Heart disease can affect your cat in any stage of life, and is often a well hidden danger. Fortunately, cat heart disease can often be treated or prevented. Here’s what to look out for, and how to keep your feline feeling fit.
We’ve been talking a lot about heart disease in dogs, leaving our cat owners wondering about their purring pals. The truth is, cat heart disease is a lot less common than it is in pups, or humans for that matter (sigh of relief). However, cats don’t display the same clinical signs of the disease as dogs do. In fact, they often don’t have any symptoms at all until the disease becomes advanced. Leave it to those clever kitties to keep you guessing!
No need to despair, though. Even though your furry friend may be good at hiding their feline heart disease, there are detection methods and subtle symptoms to look out for. Your veterinarian will also be on the lookout for any warning signs during every physical exam (just one more reason it’s super important for cats to make it to their annual exam every year!).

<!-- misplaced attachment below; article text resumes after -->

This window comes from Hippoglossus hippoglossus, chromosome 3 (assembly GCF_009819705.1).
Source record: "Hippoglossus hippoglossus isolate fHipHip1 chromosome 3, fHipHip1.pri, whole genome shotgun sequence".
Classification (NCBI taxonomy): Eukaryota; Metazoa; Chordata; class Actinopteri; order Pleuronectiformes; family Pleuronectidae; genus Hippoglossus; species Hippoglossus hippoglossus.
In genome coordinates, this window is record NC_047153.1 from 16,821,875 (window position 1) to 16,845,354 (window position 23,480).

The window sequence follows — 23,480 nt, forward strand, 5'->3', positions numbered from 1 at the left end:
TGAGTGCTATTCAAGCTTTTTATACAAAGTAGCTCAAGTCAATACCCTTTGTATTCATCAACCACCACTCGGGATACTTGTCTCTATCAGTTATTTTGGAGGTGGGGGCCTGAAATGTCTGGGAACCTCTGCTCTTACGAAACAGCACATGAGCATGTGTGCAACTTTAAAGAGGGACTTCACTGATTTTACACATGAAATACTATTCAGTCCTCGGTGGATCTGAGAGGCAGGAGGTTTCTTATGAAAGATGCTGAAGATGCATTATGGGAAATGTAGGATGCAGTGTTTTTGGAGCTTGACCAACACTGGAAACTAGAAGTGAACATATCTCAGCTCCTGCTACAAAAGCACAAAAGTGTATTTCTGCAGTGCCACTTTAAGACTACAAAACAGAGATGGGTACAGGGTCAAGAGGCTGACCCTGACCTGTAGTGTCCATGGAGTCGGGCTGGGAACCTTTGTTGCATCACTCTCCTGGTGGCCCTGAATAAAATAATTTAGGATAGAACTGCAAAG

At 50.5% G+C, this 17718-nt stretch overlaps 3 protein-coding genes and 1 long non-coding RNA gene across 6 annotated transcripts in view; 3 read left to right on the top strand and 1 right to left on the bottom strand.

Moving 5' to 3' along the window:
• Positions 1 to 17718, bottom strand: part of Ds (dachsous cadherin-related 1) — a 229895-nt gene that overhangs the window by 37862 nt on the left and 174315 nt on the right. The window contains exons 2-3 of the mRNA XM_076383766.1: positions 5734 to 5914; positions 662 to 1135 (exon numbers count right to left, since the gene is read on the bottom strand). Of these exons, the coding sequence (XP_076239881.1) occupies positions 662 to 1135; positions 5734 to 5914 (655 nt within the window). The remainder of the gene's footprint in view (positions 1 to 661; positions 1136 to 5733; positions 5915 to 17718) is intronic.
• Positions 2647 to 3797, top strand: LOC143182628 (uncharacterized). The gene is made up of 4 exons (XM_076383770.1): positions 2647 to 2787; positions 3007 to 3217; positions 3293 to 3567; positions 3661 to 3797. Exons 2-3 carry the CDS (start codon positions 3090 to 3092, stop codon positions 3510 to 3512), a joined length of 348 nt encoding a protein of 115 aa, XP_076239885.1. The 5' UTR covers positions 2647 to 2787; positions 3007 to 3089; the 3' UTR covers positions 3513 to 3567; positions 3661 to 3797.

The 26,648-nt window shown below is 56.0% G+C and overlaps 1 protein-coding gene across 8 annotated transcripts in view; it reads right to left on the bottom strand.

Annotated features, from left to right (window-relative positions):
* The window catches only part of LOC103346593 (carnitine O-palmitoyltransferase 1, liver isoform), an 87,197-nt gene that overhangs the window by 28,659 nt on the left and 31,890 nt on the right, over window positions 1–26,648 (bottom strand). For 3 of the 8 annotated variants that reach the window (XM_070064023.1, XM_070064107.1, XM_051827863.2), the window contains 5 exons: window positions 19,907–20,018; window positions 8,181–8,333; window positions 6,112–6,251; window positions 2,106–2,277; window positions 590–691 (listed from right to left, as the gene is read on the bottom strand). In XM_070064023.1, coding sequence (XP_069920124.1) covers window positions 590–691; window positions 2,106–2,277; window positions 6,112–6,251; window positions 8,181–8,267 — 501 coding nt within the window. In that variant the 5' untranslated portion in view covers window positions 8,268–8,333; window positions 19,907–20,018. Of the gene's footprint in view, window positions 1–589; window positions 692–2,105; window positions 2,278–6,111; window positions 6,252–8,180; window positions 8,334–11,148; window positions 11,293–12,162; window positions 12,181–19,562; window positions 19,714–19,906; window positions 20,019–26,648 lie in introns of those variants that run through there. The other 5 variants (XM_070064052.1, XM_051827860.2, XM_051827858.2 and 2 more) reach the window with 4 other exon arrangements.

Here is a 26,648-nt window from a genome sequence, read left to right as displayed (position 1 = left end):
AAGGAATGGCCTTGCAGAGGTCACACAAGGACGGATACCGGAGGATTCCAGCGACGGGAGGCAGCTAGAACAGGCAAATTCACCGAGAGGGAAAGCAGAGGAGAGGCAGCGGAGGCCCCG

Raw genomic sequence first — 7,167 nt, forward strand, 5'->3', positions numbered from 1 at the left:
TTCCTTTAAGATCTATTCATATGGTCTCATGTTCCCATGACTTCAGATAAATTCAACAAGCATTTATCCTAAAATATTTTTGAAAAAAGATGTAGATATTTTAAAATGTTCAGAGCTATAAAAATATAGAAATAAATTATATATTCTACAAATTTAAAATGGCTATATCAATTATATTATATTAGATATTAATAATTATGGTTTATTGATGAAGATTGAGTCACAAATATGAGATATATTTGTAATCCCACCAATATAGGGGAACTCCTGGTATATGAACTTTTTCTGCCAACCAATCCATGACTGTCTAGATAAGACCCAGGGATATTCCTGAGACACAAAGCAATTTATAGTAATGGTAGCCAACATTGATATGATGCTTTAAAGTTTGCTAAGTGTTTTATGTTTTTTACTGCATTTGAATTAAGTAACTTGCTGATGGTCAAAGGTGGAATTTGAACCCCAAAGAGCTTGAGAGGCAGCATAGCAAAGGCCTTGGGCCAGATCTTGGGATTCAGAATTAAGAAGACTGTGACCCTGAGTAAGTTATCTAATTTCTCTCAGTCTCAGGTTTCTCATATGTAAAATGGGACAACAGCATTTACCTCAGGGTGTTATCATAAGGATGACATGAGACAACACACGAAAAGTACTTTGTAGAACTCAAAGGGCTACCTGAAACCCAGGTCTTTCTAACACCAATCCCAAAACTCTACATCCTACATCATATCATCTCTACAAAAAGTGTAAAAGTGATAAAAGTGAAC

What kinds of heart disease cat effect my cat?
Feline hearts disease, much like most mammals, can come in two forms: congenital or adult onset. Knowing if your kitty is at risk of either will help you be proactive about prevention and treatment,
Congenital heart disease occurs when a kitten is affected at birth, either by some malformation of the heart’s development, or a bad roll of genetic dice. Heart murmurs are a common form of congenital heart disease, ranging from minor (often having little impact on quality of life) to severe (which can prevent the heart from functioning properly).